Life Aquatic & Finding Neverland
Review Date: 12.29.05
Wes Anderson's new film, The Life Aquatic, reminds me that sometimes you can load the blender with choice, beautifully colored fruits and end up with a brownish-green goo. But even that, notwithstanding its unappetizing color, often tastes good. Sadly, The Life Aquatic is not the cinematic equivalent of a dull colored but delicious fruit blend.
Anderson takes the Oedipus myth and gives it a clever twist. There's even a Greek chorus, of one. Then he updates Moby Dick. To these ingredients, he adds a host of wacky characters and stirs the lot well. But the result is strangely gray and flat, as if it had emerged from a cement mixer.
Life Aquatic has a wonderful cast, but Bill Murray, Cate Blanchett, Anjelica Huston, Owen Wilson and Wilem Defoe, as talented as they are, can't be much better than the material they have to work with.
Bill Murray has become a master at playing the world-weary smart guy. His character has been around the block once too often to be surprised by anything. In this film, Murray is Captain Steve Zissou, ageing eco super hero. He's a jaded version of Jacques Cousteau. The most important members of his crew are the guys who churn out adulatory pseudo-documentaries of Captain Z's exploits.
Life Aquatic opens with a screening of Captain Zissou's latest underwater adventure. The climactic moment occurs off camera, when a huge leopard shark devours the Captain's long time friend. This event provides the motive for what could turn out to be the Captain's final adventure. He and his crew will track the giant shark and verify its existence on film.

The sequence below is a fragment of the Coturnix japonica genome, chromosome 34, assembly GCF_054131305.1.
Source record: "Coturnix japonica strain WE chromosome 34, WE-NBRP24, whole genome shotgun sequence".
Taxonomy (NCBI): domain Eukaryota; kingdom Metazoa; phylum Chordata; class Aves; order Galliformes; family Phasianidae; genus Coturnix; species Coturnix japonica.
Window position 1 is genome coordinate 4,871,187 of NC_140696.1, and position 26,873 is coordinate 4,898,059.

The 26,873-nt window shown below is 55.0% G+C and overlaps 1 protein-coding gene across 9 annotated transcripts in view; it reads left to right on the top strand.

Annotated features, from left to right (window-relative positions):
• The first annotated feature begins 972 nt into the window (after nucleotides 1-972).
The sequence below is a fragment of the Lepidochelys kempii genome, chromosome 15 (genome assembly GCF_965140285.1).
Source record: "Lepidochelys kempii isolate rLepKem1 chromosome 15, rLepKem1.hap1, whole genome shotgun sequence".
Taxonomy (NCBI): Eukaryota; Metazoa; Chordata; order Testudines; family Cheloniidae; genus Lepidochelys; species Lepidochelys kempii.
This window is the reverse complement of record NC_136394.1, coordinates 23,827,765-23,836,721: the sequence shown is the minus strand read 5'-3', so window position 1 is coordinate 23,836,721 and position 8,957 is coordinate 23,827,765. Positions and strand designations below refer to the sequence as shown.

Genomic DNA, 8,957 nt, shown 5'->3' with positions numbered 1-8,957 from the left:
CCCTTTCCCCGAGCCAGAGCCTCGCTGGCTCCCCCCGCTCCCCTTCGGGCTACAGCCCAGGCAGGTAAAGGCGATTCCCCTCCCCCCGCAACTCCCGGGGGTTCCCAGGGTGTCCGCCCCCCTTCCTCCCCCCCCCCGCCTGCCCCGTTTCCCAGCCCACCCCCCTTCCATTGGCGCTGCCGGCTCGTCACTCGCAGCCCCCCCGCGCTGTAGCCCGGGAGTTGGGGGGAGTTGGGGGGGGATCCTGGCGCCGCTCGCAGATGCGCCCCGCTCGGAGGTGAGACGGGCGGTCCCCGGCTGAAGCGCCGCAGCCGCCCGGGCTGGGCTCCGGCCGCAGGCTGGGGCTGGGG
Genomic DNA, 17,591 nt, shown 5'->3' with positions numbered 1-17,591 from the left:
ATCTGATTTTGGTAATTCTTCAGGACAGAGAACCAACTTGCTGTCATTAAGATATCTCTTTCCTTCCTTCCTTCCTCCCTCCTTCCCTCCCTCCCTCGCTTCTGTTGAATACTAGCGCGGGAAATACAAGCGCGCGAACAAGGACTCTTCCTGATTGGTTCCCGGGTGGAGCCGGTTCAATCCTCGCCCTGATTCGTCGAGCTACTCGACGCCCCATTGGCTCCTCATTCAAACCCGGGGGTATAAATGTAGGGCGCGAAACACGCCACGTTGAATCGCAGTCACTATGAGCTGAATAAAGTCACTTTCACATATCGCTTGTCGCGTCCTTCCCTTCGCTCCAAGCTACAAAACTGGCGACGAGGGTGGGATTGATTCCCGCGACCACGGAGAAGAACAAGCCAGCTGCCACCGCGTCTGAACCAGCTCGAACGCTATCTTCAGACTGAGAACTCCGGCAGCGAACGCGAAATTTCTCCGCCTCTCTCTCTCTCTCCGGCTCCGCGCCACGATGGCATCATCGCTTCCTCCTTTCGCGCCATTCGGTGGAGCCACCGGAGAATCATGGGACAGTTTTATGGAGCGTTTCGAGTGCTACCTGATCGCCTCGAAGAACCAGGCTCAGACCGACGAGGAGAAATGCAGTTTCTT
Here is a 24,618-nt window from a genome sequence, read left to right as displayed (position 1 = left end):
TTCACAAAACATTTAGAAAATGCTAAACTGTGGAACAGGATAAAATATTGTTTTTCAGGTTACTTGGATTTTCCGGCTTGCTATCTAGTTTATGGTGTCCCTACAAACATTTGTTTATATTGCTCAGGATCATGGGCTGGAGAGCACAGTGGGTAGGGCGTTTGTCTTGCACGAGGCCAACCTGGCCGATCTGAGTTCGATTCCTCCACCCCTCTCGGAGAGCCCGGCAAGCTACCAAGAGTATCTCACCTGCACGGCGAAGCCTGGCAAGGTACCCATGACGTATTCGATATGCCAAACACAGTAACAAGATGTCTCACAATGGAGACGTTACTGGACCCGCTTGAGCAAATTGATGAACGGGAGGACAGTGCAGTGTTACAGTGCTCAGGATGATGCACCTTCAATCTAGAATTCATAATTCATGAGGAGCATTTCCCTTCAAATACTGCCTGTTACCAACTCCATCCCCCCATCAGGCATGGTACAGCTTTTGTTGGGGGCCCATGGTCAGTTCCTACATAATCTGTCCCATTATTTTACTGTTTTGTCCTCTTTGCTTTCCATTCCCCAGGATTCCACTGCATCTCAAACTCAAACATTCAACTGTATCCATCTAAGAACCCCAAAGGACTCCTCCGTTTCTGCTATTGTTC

Along the way there will be pirates and mutinies and romance and rivalries. Restraint is not Anderson's strong point, but he does spare us a storm at sea.
I wanted to like this movie. I like well done wackiness. And I've always loved Bill Murray. But this film is a mess. Anderson's ambition overwhelms his judgment. And the result is a boatload of underdeveloped ideas, dead in the water.
That's not the case with Finding Neverland, a film based on the life of the man who wrote Peter Pan. Liberties with the facts are taken by the director and screenwriter, but the story has the feel of authenticity. Finding Neverland is a celebration of the power of the imagination.
Johnny Depp was good in Pirates Of The Caribbean, but he's brilliant as James M Barrie, the Scot who gave Peter Pan and Captain Hook to the world. Barrie befriended a tragedy stricken family. The children in that family became his muse.
Director Marc Forster realized that biographical fidelity was less important than the spirit of the story. The children are charming and precocious. Kate Winslet plays their doomed mother. Though her relationship with Barrie was platonic, it fills the screen with a yearning that only restraint can kindle.
I've seen the film twice and was moved to tears on each occasion. Forster is a director who understands children, of every age. He knows that not every story has a happy ending. But we humans have found surprising ways to console each other. And that's what Finding Neverland is all about.
For KUSP's Film Gang, this is Dennis Morton.